A talented filmmaker will often find they have no need for huge budgets or splashy special effects, and writer / director Paul Harrill‘s intensely gorgeous feature “Light From Light” demonstrates that even the smallest of stories can have a big emotional impact. This beautifully understated film finds meaning in the human connection through a shared experience of sadness, loneliness, and loss.
Shelia (a terrific Marin Ireland) is a single mom with a teenage son, Owen (Josh Wiggins). She works the night shift at an airport car rental counter, bored and disinterested with her dead-end job. Shelia was a former paranormal investigator before a falling out with her former ghost hunting team. After she is interviewed on the local radio station, a priest contacts her about Richard (Jim Gaffigan), a recent widower who thinks his wife may be haunting his mist-shrouded Tennessee farmhouse. Shelia agrees to take the job and, along with Owen and his friend Lucy (Atheena Frizzell), set up cameras and recording devices in an attempt to make contact with the spirit world.
There’s a considerable empathy to Harrill’s work, an emotionally intense story of compassion and regret that’s conveyed tenfold by the talented actors. Ireland has a restrained subtlety in her performance that’s haunting with its sadness. Gaffigan, most famous for being a funnyman, gives an understated performance that is deeply rooted in sorrow. Owen and Lucy provide a counterbalance to the regrets of Richard and Shelia with the hope of a bright future. It’s this emotional, tender honesty that permeates every frame of the film. The sincerity of the characters and the story about finding meaning in the human connection make a perfect match.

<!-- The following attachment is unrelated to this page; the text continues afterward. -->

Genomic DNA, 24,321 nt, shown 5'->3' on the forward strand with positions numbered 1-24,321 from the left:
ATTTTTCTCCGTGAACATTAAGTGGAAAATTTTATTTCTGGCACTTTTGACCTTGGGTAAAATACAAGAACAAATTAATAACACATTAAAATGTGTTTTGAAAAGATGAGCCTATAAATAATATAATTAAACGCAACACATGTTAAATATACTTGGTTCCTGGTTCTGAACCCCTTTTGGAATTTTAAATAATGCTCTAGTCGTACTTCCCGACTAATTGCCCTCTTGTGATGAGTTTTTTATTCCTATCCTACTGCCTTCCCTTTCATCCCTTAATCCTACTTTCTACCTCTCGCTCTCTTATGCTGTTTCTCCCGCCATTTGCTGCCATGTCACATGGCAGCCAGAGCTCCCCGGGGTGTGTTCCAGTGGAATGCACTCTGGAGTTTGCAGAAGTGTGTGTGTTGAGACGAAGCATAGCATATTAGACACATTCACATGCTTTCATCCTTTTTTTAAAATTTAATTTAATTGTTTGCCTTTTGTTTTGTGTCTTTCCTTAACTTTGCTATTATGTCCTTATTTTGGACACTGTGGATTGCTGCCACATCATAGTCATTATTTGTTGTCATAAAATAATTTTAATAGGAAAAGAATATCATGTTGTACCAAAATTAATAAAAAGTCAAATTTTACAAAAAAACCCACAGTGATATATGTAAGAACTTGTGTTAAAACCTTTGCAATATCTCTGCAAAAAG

In that way, the film is filled with old-fashioned sensibilities. It tells a small scale story with a beauty of a script, including some truly effective dialogue. When asked if he hopes the flickering lights he sees at night are from his deceased wife attempting to make contact, Richard says that he “thought it would be wonderful if ghosts were real.”
And that’s where the film’s real compassion and sensitivity manifests: in its delicate, touching story. Harrill asks questions of his audience with a refreshing ambiguity, leaving them to provide their own answers. As Shelia hopes to bring Richard closure and find the spiritual peace he is seeking, she quietly confronts her own grief and loneliness.
We all cling to a hope that there’s something more to life after it ends, and there’s sometimes a skeptic vs. believer tug-of-war over what you think you see versus what you want to see. Most claims of the supernatural can be shooed away with reason and rational explanations, but do they always have to be if they can bring those left behind out of their inner darkness and into the light?